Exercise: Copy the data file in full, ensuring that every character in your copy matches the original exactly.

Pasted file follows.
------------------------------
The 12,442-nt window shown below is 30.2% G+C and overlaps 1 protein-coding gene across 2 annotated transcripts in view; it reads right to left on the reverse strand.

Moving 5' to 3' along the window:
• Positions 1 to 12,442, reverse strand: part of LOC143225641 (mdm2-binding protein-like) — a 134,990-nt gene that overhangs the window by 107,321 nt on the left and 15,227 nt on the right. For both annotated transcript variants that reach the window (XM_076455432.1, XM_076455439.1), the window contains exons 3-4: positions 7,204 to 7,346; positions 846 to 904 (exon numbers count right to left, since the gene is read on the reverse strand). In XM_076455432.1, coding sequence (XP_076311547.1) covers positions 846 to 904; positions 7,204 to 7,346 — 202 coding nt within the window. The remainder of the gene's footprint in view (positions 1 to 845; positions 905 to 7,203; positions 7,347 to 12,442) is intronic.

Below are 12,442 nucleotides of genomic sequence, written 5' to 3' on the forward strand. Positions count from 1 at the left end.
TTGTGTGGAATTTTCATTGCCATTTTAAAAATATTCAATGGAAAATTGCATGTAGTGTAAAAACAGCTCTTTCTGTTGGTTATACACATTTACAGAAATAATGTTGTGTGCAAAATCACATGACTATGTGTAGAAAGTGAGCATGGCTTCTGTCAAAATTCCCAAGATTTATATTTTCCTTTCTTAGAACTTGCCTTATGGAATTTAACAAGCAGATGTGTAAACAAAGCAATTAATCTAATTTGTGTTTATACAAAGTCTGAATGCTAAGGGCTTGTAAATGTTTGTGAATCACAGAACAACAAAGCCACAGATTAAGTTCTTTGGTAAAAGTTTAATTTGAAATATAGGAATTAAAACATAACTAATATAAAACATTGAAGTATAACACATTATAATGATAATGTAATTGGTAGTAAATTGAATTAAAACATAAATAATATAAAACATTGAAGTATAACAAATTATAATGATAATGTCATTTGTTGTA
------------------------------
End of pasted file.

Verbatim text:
The 12,442-nt window shown below is 30.2% G+C and overlaps 1 protein-coding gene across 2 annotated transcripts in view; it reads right to left on the reverse strand.

Moving 5' to 3' along the window:
• Positions 1 to 12,442, reverse strand: part of LOC143225641 (mdm2-binding protein-like) — a 134,990-nt gene that overhangs the window by 107,321 nt on the left and 15,227 nt on the right. For both annotated transcript variants that reach the window (XM_076455432.1, XM_076455439.1), the window contains exons 3-4: positions 7,204 to 7,346; positions 846 to 904 (exon numbers count right to left, since the gene is read on the reverse strand). In XM_076455432.1, coding sequence (XP_076311547.1) covers positions 846 to 904; positions 7,204 to 7,346 — 202 coding nt within the window. The remainder of the gene's footprint in view (positions 1 to 845; positions 905 to 7,203; positions 7,347 to 12,442) is intronic.

Below are 12,442 nucleotides of genomic sequence, written 5' to 3' on the forward strand. Positions count from 1 at the left end.
TTGTGTGGAATTTTCATTGCCATTTTAAAAATATTCAATGGAAAATTGCATGTAGTGTAAAAACAGCTCTTTCTGTTGGTTATACACATTTACAGAAATAATGTTGTGTGCAAAATCACATGACTATGTGTAGAAAGTGAGCATGGCTTCTGTCAAAATTCCCAAGATTTATATTTTCCTTTCTTAGAACTTGCCTTATGGAATTTAACAAGCAGATGTGTAAACAAAGCAATTAATCTAATTTGTGTTTATACAAAGTCTGAATGCTAAGGGCTTGTAAATGTTTGTGAATCACAGAACAACAAAGCCACAGATTAAGTTCTTTGGTAAAAGTTTAATTTGAAATATAGGAATTAAAACATAACTAATATAAAACATTGAAGTATAACACATTATAATGATAATGTAATTGGTAGTAAATTGAATTAAAACATAAATAATATAAAACATTGAAGTATAACAAATTATAATGATAATGTCATTTGTTGTA